Stephen Lawrence is refusing to bow to intimidation. Would that we had 300 million more people like him in America. “Criticism of Saudi students sparks protest at Wilkes: Students object to a letter in the Times Leader portraying Saudi students as a potential danger,” from the Times Leader:
WILKES-BARRE — A letter to the editor in Sunday”s Times Leader blasting Saudi Arabia and criticizing the paper’s decision to run a story about Saudi Arabian international students at Wilkes University sparked a protest at the college Wednesday.
Nearly 300 students attended the hour-and-a-half exposition outside the Henry Student Center Wednesday afternoon to protest the letter written by Forty Fort dentist Stephen M. Lawrence referencing 9/11, honor killings and the treatment of women and Christians in Muslim states.
“It is said we are having a clash of civilizations, but as we can plainly see, only one side is civilized,” he wrote. “Wake up Americans. We are letting the barbarians in and we must be diligent.”
The letter responded to an April 9 story that followed 15 Saudi Arabian students” acclimation into an American university.
Interviewed Wednesday, Lawrence stood by his views, calling the religion of Islam “a political and religious system that is against everything that Western values stand for.”
Salman Punekar, 19, a business major at Wilkes University and a naturalized American citizen of Saudi Arabian decent, organized the peaceful protest that drew out many students on the final day of classes. He said he learned about the letter earlier this week and began circulating e-mails to fellow students.
“His statements undermine American values,” Punekar said of Lawrence. “I”m a naturalized citizen now and there’s no difference between me and anybody else. We came out here so that he (Lawrence) knows there’s a strong opposition to his views. He’s exercising his freedom of speech and so are we.”
Fair enough. But I wish Punekar would expand on his statement that “there’s no difference between me and anybody else.” If he is trying to tar Lawrence as a racist, and making a counter-racist statement, his assertion must be accepted as true while his implication about Lawrence’s remarks must be rejected as false. For Lawrence plainly spoke about the teachings that Saudi students may have imbibed in Saudi mosques, not about their race. And his questions deserve answers. No attempt is made to determine what Muslim students studying in the U.S. believe about jihad, Sharia, and Islamic supremacy. Since Khaled Sheikh Muhammad and so many other jihadists have studied here, is that really wise?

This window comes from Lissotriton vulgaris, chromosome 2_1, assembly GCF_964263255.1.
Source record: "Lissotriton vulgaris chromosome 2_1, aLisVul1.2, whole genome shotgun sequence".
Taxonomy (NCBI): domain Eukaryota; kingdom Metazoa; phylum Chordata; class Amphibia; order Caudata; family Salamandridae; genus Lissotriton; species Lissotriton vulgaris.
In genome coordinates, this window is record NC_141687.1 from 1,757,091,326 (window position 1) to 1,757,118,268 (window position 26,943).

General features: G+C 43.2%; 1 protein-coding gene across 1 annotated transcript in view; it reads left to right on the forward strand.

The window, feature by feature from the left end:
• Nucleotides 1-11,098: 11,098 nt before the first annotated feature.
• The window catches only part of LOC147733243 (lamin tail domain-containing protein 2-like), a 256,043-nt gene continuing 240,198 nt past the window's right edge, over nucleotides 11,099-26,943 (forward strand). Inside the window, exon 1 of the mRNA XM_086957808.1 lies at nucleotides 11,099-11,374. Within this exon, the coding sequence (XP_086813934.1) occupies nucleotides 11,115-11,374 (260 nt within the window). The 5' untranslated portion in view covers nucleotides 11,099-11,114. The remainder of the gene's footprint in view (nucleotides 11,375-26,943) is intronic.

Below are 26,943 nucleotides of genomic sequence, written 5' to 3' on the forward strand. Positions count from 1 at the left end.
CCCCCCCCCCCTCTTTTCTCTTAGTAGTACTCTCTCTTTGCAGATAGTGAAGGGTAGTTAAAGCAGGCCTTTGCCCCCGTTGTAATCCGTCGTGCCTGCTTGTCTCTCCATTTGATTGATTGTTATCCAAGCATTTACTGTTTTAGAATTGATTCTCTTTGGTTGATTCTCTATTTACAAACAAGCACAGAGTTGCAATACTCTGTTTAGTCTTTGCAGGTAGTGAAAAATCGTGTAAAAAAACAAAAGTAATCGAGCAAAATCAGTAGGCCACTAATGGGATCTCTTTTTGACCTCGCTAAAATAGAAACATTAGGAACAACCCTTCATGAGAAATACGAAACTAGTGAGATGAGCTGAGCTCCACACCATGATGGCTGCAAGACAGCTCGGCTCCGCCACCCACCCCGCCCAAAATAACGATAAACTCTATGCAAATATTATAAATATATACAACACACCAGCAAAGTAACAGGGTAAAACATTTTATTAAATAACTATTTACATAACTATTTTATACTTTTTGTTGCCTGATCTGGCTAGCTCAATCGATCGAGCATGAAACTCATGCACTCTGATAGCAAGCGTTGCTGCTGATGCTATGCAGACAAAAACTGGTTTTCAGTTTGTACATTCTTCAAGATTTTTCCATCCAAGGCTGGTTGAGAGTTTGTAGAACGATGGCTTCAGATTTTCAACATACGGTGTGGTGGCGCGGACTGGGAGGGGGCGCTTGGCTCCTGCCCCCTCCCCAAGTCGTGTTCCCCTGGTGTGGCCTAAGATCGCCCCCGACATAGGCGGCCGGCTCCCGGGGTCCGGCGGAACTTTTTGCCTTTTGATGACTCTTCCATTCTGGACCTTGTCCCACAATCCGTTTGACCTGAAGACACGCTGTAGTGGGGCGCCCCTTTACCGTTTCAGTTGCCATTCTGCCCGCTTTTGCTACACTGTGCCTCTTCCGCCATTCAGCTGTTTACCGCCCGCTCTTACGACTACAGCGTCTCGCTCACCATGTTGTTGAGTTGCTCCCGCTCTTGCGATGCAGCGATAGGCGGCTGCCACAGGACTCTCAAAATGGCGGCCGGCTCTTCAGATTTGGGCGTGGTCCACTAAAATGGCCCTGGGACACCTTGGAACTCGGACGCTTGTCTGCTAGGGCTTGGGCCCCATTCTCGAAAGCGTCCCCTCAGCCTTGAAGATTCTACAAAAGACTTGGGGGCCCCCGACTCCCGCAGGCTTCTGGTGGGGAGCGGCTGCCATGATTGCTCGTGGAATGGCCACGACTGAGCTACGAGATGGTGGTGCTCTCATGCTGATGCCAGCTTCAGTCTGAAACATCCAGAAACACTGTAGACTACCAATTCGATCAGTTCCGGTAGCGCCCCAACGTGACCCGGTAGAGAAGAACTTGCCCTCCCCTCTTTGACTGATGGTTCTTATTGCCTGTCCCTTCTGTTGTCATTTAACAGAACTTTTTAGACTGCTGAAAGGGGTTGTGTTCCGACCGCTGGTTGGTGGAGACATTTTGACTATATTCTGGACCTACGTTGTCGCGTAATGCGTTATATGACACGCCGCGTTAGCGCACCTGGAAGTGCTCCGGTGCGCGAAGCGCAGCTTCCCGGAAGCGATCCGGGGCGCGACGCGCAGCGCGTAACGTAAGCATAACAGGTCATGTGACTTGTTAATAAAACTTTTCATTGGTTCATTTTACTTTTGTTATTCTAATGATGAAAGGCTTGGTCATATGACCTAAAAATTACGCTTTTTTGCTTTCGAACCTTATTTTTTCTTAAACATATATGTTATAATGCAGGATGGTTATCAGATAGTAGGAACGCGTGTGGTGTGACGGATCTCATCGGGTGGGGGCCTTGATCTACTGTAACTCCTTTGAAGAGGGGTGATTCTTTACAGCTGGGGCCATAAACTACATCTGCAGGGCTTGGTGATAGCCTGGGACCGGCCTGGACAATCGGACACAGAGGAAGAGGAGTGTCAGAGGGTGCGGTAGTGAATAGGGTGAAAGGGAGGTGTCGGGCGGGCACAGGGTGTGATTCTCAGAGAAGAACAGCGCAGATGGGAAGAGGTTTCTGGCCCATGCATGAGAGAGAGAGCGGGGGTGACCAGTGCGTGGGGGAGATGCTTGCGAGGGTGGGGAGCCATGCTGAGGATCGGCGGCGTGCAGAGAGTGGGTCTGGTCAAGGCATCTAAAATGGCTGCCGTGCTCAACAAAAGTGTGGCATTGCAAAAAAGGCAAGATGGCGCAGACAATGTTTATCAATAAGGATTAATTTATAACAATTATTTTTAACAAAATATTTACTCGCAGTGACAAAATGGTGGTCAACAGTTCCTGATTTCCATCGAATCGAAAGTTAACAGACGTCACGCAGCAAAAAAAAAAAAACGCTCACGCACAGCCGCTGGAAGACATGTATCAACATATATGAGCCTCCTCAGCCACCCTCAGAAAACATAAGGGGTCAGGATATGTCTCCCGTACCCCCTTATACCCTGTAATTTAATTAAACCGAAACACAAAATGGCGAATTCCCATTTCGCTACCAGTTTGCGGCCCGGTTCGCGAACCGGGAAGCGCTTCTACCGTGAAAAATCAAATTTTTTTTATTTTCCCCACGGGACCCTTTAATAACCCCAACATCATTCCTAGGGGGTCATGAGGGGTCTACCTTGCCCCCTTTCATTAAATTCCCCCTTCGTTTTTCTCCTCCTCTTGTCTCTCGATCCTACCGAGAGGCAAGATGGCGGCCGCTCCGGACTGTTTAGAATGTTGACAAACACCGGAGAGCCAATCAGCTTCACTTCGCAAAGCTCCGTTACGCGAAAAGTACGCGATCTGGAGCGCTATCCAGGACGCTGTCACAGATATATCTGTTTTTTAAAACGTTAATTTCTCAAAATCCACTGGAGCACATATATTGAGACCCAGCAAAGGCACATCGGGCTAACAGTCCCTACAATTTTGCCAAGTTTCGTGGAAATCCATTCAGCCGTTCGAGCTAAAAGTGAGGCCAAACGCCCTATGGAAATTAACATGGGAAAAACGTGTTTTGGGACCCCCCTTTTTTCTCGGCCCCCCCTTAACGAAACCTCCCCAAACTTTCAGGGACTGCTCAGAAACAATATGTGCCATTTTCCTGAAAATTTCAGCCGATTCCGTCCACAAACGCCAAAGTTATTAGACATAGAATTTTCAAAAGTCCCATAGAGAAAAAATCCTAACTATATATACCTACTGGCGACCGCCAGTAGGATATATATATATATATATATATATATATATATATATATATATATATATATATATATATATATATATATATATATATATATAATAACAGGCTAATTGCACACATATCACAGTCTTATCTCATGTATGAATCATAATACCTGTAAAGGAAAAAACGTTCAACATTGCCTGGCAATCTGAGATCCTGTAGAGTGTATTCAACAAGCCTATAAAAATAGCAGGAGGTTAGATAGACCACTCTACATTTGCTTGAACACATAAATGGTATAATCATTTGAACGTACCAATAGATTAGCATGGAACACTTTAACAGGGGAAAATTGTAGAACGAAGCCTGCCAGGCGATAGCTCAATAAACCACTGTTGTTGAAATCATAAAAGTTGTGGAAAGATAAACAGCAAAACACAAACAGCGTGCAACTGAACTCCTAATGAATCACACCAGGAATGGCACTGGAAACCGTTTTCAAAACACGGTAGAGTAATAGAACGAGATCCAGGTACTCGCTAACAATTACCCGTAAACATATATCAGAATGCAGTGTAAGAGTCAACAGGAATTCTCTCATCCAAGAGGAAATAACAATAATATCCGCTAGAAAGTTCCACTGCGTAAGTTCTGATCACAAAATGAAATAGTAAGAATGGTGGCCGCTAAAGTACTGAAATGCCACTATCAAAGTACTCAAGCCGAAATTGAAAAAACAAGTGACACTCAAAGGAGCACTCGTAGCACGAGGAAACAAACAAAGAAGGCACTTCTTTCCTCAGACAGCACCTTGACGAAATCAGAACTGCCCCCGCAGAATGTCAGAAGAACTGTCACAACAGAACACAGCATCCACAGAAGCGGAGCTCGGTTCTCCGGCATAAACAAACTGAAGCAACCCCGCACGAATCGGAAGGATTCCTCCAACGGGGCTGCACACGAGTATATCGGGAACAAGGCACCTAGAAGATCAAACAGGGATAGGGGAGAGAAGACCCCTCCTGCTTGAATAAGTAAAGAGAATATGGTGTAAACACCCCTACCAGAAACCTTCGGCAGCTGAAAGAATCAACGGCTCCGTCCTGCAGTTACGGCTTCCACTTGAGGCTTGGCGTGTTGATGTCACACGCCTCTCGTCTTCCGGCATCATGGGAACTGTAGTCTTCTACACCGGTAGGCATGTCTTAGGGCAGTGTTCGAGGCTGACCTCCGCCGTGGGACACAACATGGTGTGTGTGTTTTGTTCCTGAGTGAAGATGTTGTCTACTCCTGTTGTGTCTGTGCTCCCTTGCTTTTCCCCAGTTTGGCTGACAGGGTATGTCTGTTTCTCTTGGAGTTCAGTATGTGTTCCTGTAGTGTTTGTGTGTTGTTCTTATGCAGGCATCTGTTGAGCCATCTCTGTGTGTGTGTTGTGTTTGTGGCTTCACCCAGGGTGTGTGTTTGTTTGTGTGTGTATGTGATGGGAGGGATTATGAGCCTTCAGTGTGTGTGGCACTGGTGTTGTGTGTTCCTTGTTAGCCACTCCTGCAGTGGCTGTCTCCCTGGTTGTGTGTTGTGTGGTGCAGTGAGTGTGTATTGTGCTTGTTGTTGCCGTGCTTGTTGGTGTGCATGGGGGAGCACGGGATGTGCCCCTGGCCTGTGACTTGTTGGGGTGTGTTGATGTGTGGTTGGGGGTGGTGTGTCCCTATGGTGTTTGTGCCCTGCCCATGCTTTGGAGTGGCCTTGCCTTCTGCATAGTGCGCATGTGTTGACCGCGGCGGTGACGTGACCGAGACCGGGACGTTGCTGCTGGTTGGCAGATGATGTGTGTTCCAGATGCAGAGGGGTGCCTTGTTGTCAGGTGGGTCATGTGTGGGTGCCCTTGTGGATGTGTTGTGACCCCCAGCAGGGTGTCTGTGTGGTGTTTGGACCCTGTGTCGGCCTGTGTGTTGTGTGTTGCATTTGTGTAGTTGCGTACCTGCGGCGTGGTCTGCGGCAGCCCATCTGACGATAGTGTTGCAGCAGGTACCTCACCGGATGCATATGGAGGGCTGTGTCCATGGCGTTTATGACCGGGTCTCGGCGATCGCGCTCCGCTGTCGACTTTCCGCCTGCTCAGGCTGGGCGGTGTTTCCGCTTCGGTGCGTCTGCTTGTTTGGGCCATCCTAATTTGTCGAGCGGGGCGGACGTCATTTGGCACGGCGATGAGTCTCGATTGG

Or does Punekar mean that he accepts American values of pluralism, and the indefinite peaceful coexistence of Muslims and non-Muslims as equals? If so, he should regard the ways in which jihad terrorists behave as just as abhorrent as Lawrence does, and he should say so plainly and stand with Lawrence against this barbarism, recognizing that it is not unreasonable to ask whether Saudi students hold such views.
Punekar and friends also circulated a petition questioning Lawrence’s statements and the Times Leader’s decision to run his letter. Punekar said he received 350 signatures by 1 p.m. He plans to send copies of the signed petitions to Lawrence and the paper….
Lawrence said he pulls much of his information about Islamic societies from the Internet and books written about the Quran. He wrote that 14 of the 19 suicide bombers in the 9/11 attacks were from Saudi Arabia and many of them came to this country on student visas. He sees a risk in other extremists falling through the system’s cracks again….
Communications studies professor Evene Estwick, a former international student from Barbados, is one of several Wilkes faculty members who oversee the university”s international student program. She said that while many of the items cited in Lawrence’s letters might be facts of life in some Islamic states, they don’t represent the majority population of Muslims and people from Saudi Arabia.
“In the way you can’t blame individuals for actions of an entire group, you cannot judge an entire country based on the actions of several people,” she said. “Just be mindful. We”re all different.”
Sure we are, Evene. But what about the ideology? Does the fact that we are all different, and each wonderful in his or her own way, somehow make a totalitarian, genocidal, supremacist, expansionist ideology disappear?